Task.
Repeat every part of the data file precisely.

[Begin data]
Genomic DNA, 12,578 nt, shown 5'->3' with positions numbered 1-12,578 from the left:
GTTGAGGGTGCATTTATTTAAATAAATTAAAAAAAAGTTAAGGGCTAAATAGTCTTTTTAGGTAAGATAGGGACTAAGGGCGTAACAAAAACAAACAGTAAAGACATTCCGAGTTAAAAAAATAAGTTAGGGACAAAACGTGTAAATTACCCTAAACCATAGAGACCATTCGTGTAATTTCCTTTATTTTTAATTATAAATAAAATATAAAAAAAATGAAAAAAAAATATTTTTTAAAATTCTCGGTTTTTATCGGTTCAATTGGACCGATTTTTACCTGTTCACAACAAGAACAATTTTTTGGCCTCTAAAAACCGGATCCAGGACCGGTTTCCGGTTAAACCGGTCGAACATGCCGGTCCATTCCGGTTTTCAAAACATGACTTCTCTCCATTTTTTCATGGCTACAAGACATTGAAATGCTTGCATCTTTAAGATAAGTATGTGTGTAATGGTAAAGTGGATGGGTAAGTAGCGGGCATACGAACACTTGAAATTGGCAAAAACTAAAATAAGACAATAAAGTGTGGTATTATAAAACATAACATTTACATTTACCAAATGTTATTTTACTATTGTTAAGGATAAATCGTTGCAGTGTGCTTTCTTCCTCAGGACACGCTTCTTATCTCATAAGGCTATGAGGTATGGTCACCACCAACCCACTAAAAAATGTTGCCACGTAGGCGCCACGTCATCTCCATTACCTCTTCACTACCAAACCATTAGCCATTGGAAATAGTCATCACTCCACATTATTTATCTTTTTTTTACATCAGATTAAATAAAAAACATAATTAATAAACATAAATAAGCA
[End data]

Genomic DNA, 12,578 nt, shown 5'->3' with positions numbered 1-12,578 from the left:
GTTGAGGGTGCATTTATTTAAATAAATTAAAAAAAAGTTAAGGGCTAAATAGTCTTTTTAGGTAAGATAGGGACTAAGGGCGTAACAAAAACAAACAGTAAAGACATTCCGAGTTAAAAAAATAAGTTAGGGACAAAACGTGTAAATTACCCTAAACCATAGAGACCATTCGTGTAATTTCCTTTATTTTTAATTATAAATAAAATATAAAAAAAATGAAAAAAAAATATTTTTTAAAATTCTCGGTTTTTATCGGTTCAATTGGACCGATTTTTACCTGTTCACAACAAGAACAATTTTTTGGCCTCTAAAAACCGGATCCAGGACCGGTTTCCGGTTAAACCGGTCGAACATGCCGGTCCATTCCGGTTTTCAAAACATGACTTCTCTCCATTTTTTCATGGCTACAAGACATTGAAATGCTTGCATCTTTAAGATAAGTATGTGTGTAATGGTAAAGTGGATGGGTAAGTAGCGGGCATACGAACACTTGAAATTGGCAAAAACTAAAATAAGACAATAAAGTGTGGTATTATAAAACATAACATTTACATTTACCAAATGTTATTTTACTATTGTTAAGGATAAATCGTTGCAGTGTGCTTTCTTCCTCAGGACACGCTTCTTATCTCATAAGGCTATGAGGTATGGTCACCACCAACCCACTAAAAAATGTTGCCACGTAGGCGCCACGTCATCTCCATTACCTCTTCACTACCAAACCATTAGCCATTGGAAATAGTCATCACTCCACATTATTTATCTTTTTTTTACATCAGATTAAATAAAAAACATAATTAATAAACATAAATAAGCA